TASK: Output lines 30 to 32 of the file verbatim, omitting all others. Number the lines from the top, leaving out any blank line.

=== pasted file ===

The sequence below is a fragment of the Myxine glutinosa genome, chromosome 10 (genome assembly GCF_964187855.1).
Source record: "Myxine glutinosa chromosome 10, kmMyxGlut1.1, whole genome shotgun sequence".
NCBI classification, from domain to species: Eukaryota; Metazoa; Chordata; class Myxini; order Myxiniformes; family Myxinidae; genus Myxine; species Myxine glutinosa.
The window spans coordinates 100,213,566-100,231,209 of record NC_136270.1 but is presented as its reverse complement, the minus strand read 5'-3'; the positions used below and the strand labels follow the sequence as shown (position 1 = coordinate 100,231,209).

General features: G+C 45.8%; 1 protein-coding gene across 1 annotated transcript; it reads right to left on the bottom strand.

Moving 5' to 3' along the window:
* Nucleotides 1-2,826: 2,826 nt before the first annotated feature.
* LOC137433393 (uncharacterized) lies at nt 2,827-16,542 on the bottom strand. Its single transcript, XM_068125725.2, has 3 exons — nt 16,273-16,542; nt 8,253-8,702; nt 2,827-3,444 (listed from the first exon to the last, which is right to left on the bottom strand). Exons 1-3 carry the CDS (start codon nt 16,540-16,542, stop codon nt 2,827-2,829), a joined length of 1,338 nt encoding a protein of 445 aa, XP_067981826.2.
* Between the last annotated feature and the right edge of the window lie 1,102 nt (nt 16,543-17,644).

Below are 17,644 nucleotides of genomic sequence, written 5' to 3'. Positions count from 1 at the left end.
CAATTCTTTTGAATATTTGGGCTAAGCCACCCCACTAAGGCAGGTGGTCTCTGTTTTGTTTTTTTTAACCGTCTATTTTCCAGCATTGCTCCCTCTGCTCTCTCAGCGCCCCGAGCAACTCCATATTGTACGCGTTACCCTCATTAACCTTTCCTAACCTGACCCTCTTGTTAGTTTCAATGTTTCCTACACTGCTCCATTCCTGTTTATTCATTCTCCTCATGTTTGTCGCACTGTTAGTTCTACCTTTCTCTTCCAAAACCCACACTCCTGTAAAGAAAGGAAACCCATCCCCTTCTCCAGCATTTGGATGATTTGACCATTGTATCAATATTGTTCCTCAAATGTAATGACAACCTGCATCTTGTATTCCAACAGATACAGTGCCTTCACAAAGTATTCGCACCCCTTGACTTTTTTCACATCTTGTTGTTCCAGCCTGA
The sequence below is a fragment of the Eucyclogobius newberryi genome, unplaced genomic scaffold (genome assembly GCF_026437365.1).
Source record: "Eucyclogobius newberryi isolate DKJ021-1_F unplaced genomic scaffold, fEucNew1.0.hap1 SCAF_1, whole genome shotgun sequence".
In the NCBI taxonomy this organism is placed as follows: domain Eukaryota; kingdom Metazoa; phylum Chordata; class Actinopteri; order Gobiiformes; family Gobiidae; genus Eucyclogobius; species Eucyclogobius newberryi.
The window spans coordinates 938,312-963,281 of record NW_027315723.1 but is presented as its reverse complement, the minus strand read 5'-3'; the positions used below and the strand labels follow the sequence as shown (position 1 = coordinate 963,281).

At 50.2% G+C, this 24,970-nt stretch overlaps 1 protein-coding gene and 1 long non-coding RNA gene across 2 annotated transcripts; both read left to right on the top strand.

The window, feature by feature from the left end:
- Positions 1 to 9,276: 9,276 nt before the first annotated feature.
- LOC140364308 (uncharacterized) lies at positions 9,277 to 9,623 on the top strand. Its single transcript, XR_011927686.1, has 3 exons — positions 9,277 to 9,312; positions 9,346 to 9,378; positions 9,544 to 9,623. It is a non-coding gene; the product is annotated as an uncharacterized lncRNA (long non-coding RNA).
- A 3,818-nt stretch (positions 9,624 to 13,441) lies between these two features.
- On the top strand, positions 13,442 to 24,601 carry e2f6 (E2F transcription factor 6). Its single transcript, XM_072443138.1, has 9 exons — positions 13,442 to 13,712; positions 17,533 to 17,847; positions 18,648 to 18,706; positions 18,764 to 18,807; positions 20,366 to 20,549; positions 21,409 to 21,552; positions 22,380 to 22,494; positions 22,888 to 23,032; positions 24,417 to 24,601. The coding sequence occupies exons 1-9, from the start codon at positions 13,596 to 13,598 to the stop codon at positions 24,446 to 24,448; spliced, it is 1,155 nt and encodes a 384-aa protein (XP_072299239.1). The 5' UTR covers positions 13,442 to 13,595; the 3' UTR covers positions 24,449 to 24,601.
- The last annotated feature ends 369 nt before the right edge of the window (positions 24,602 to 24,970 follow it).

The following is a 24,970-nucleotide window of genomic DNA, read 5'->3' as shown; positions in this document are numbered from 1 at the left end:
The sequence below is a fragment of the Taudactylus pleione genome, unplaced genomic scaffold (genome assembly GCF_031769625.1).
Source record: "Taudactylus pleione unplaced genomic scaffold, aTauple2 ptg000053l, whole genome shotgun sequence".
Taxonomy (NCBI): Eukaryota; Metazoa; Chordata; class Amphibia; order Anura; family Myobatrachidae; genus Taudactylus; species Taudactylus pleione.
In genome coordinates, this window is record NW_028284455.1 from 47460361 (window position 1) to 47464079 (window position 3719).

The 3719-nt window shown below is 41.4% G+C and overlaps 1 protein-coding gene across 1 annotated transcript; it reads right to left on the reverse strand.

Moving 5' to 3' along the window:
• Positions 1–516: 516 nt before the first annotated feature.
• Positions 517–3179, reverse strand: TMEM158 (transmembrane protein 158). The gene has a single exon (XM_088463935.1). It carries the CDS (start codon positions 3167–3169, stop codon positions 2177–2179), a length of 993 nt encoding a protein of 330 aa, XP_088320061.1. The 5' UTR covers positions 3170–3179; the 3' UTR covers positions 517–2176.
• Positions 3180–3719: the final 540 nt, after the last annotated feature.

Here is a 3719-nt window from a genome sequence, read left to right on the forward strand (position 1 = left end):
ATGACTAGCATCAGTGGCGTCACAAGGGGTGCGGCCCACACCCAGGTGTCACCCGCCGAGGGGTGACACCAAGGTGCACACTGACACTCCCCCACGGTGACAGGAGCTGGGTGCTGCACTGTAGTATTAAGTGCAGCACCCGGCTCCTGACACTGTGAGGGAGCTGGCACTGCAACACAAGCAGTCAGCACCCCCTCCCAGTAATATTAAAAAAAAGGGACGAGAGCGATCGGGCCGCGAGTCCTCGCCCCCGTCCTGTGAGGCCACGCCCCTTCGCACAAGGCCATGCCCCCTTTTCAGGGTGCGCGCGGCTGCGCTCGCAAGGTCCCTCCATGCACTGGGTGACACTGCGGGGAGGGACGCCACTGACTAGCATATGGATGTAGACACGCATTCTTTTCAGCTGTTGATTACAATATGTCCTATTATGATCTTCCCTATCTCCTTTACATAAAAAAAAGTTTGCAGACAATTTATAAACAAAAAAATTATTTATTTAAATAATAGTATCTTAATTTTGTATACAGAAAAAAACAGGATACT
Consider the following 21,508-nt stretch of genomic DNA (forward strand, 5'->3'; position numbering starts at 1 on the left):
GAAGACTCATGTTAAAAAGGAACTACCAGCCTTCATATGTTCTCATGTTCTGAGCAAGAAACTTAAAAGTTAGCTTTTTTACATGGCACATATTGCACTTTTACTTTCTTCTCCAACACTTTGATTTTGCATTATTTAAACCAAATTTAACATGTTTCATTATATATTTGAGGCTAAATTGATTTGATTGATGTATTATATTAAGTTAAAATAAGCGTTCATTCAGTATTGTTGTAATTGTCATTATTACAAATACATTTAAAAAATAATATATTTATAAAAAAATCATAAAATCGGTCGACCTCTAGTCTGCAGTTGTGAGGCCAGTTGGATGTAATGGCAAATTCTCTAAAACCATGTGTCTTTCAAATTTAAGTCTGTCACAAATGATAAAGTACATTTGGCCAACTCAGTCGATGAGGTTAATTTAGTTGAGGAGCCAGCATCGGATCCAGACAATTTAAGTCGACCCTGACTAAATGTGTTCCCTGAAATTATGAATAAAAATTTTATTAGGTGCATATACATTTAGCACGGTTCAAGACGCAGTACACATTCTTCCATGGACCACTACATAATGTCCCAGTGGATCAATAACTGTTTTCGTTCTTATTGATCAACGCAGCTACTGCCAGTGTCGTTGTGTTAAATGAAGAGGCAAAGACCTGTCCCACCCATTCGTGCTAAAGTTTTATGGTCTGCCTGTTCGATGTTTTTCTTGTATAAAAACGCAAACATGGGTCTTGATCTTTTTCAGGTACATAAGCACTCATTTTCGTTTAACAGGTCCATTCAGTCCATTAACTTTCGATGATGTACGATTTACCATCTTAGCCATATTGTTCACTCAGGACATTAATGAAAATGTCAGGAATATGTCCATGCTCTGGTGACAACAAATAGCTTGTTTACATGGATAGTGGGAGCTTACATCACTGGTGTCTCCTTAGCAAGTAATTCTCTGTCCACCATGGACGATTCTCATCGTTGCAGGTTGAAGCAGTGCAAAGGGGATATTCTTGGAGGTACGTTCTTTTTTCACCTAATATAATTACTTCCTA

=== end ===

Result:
• Positions 1–516: 516 nt before the first annotated feature.
• Positions 517–3179, reverse strand: TMEM158 (transmembrane protein 158). The gene has a single exon (XM_088463935.1). It carries the CDS (start codon positions 3167–3169, stop codon positions 2177–2179), a length of 993 nt encoding a protein of 330 aa, XP_088320061.1. The 5' UTR covers positions 3170–3179; the 3' UTR covers positions 517–2176.
• Positions 3180–3719: the final 540 nt, after the last annotated feature.